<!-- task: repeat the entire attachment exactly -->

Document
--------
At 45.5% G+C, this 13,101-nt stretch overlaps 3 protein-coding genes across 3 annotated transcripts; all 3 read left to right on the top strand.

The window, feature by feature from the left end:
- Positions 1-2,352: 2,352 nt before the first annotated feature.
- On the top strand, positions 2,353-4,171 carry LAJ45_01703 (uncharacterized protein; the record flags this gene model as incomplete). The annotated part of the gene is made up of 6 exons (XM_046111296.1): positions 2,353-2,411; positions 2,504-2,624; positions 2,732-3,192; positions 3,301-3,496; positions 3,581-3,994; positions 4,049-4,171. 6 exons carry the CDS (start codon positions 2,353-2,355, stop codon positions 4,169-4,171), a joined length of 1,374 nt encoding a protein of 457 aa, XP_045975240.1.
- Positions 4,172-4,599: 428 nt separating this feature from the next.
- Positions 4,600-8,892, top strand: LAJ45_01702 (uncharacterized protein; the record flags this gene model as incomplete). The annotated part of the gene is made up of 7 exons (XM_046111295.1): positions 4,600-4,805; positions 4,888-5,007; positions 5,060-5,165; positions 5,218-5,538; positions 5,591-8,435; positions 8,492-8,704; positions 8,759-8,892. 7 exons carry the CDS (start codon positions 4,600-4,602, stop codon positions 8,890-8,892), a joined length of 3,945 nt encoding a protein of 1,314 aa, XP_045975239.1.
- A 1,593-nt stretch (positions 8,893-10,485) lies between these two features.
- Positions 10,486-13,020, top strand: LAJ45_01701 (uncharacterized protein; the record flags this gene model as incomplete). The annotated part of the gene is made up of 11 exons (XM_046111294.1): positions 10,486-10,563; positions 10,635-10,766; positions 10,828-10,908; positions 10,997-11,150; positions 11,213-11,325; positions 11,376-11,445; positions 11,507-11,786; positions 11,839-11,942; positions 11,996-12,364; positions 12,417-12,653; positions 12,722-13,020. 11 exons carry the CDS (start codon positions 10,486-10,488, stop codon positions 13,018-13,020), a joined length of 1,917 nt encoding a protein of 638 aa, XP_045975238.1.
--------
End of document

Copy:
At 45.5% G+C, this 13,101-nt stretch overlaps 3 protein-coding genes across 3 annotated transcripts; all 3 read left to right on the top strand.

The window, feature by feature from the left end:
- Positions 1-2,352: 2,352 nt before the first annotated feature.
- On the top strand, positions 2,353-4,171 carry LAJ45_01703 (uncharacterized protein; the record flags this gene model as incomplete). The annotated part of the gene is made up of 6 exons (XM_046111296.1): positions 2,353-2,411; positions 2,504-2,624; positions 2,732-3,192; positions 3,301-3,496; positions 3,581-3,994; positions 4,049-4,171. 6 exons carry the CDS (start codon positions 2,353-2,355, stop codon positions 4,169-4,171), a joined length of 1,374 nt encoding a protein of 457 aa, XP_045975240.1.
- Positions 4,172-4,599: 428 nt separating this feature from the next.
- Positions 4,600-8,892, top strand: LAJ45_01702 (uncharacterized protein; the record flags this gene model as incomplete). The annotated part of the gene is made up of 7 exons (XM_046111295.1): positions 4,600-4,805; positions 4,888-5,007; positions 5,060-5,165; positions 5,218-5,538; positions 5,591-8,435; positions 8,492-8,704; positions 8,759-8,892. 7 exons carry the CDS (start codon positions 4,600-4,602, stop codon positions 8,890-8,892), a joined length of 3,945 nt encoding a protein of 1,314 aa, XP_045975239.1.
- A 1,593-nt stretch (positions 8,893-10,485) lies between these two features.
- Positions 10,486-13,020, top strand: LAJ45_01701 (uncharacterized protein; the record flags this gene model as incomplete). The annotated part of the gene is made up of 11 exons (XM_046111294.1): positions 10,486-10,563; positions 10,635-10,766; positions 10,828-10,908; positions 10,997-11,150; positions 11,213-11,325; positions 11,376-11,445; positions 11,507-11,786; positions 11,839-11,942; positions 11,996-12,364; positions 12,417-12,653; positions 12,722-13,020. 11 exons carry the CDS (start codon positions 10,486-10,488, stop codon positions 13,018-13,020), a joined length of 1,917 nt encoding a protein of 638 aa, XP_045975238.1.